Key Biodiversity See Box and Tables 2 and 3 for key species. The St Lucia system supports over 350 bird species and is the most important breeding area for waterbirds in South Africa, with at least 48 breeding species recorded. Owing to its subtropical position, several bird species reach the southern limits of their ranges at St Lucia. Owing to the variability of the system, the lake may often hold very important numbers of a species in some years and almost insignificant numbers in others. At times, Lake St Lucia holds extremely large numbers of Pelecanus rufescens, P. onocrotalus, Platalea alba, Anas smithii, A. undulata, Recurvirostra avosetta and Phoenicopterus minor. Phoenicopterus ruber bred here in 1972, when some 30,000 birds and 6,000 nests were recorded owing to an increase in food, produced by a period of low salinity that followed a long hyper-saline period. St Lucia also holds the only breeding population of Ephippiorhynchus senegalensis in KwaZulu-Natal and is one of only three breeding sites for Mycteria ibis in KwaZulu-Natal. The lake can hold over 80% of South Africa’s breeding population of Sterna caspia. The colony of Pelecanus onocrotalus is the only known breeding colony in south-east Africa. Large numbers of Palearctic migrant waders occur in summer.

Forests on the eastern shores of Lake St Lucia hold Circaetus fasciolatus. In winter the coastal forest also holds small numbers of the globally threatened Zoothera guttata. In wet years, the flooded grassland between St Lucia and Cape Vidal supports Macronyx ameliae. Three restricted-range species are common here—Apalis ruddi, Nectarinia neergaardi (100–150 breeding pairs) and Hypargos margaritatus—and all occur in sand-forest thickets surrounding the lake.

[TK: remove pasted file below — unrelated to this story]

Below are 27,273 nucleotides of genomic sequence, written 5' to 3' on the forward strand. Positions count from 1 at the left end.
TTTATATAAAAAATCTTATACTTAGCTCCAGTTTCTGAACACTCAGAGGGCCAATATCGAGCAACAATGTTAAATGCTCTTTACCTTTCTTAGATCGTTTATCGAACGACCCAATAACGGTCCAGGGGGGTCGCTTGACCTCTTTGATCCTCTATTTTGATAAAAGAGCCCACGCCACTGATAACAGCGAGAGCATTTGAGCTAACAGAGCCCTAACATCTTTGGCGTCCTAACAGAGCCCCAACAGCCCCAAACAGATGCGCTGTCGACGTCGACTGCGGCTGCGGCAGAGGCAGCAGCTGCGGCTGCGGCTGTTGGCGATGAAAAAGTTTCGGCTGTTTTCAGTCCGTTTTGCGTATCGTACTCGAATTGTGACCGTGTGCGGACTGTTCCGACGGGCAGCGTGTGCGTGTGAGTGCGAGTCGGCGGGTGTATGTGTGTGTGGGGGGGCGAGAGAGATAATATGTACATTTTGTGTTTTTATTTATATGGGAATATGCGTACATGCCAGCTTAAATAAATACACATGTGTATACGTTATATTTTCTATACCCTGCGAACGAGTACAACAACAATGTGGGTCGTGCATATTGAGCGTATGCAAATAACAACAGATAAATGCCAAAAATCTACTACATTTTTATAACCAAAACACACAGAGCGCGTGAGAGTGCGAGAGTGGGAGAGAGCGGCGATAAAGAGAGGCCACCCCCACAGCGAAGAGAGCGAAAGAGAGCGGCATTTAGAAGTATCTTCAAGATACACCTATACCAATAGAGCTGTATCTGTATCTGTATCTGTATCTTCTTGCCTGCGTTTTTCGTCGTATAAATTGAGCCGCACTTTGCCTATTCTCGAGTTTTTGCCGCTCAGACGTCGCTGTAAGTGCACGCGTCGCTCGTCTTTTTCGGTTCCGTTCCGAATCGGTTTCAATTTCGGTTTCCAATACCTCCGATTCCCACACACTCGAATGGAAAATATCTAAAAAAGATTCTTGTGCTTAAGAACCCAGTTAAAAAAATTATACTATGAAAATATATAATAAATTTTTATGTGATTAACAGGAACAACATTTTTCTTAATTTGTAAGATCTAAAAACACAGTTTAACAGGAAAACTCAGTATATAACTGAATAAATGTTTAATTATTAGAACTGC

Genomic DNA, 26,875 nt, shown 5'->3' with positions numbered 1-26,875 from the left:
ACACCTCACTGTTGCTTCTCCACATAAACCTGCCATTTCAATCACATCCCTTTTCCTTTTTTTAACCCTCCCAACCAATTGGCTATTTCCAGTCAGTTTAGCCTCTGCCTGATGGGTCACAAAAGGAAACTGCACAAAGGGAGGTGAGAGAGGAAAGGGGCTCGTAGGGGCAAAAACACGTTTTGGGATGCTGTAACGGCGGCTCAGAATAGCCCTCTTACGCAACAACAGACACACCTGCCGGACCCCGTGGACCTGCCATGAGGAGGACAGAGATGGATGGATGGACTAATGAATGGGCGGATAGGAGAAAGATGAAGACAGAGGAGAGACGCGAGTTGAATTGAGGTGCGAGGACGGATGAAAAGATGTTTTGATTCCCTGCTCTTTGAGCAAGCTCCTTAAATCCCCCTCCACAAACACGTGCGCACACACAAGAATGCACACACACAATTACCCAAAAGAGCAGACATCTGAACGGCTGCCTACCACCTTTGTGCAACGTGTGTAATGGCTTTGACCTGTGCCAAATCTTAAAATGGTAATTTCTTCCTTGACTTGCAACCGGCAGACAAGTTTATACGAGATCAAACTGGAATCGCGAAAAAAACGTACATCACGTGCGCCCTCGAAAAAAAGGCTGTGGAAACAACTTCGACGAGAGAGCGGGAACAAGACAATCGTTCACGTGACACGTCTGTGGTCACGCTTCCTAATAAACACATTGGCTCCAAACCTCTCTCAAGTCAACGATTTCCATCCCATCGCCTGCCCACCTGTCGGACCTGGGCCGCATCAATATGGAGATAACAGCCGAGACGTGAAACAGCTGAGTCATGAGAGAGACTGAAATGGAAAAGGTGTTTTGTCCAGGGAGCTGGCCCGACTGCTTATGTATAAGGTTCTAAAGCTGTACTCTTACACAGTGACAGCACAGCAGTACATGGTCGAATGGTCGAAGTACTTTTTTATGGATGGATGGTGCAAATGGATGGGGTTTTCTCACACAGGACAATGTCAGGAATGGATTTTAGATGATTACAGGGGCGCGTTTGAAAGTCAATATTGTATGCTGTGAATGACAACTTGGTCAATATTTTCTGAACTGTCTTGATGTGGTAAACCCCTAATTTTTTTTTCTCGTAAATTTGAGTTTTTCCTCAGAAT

The Mkuze swamps and Ozabeni areas are less well known. However, the area is thought to be excellent for waterbirds, particularly rails (Rallidae). Swampy backwaters with overhanging vegetation are home to Gorsachius leuconotus, Podica senegalensis and Scotopelia peli. The open flood-plain and flooded grasslands with dunes hold Anthus brachyurus, Turnix hottentotta, Caprimulgus natalensis, Centropus grillii and Macronyx ameliae. Although seldom recorded, Botaurus stellaris almost certainly occurs widely in the very extensive reedbeds.

Non-bird biodiversity: As befits a World Heritage Site, St Lucia has a wealth of Red Data and endemic species. Endemic to the IBA are the plants Kalanchoe luciae, Rhus kwazuluana and a new species of Aloe, and five species of butterfly. The mammal Diceros bicornis (CR) has been reintroduced.

Populations of IBA trigger species

Species Season Period Population estimate Quality of estimate IBA Criteria IUCN Category
Yellow-billed Duck Anas undulata winter  503-1,706 individuals  A4i  Least Concern 
Cape Shoveler Spatula smithii winter  110-512 individuals  A4i  Least Concern 
Greater Flamingo Phoenicopterus roseus breeding  6,000 breeding pairs  A4i  Least Concern 
Greater Flamingo Phoenicopterus roseus winter  6,317-30,000 individuals  A4i  Least Concern 
Lesser Flamingo Phoeniconaias minor winter  common  A1  Near Threatened 
African Spoonbill Platalea alba resident  200-500 breeding pairs  A4i  Least Concern 
African Spoonbill Platalea alba winter  426-1,577 individuals  A4i  Least Concern 
Great White Pelican Pelecanus onocrotalus resident  500-1,500 breeding pairs  A4i  Least Concern 
Great White Pelican Pelecanus onocrotalus winter  1,550-3,978 individuals  A4i  Least Concern 
Southern Banded Snake-eagle Circaetus fasciolatus resident  1998  present  A1, A3  Near Threatened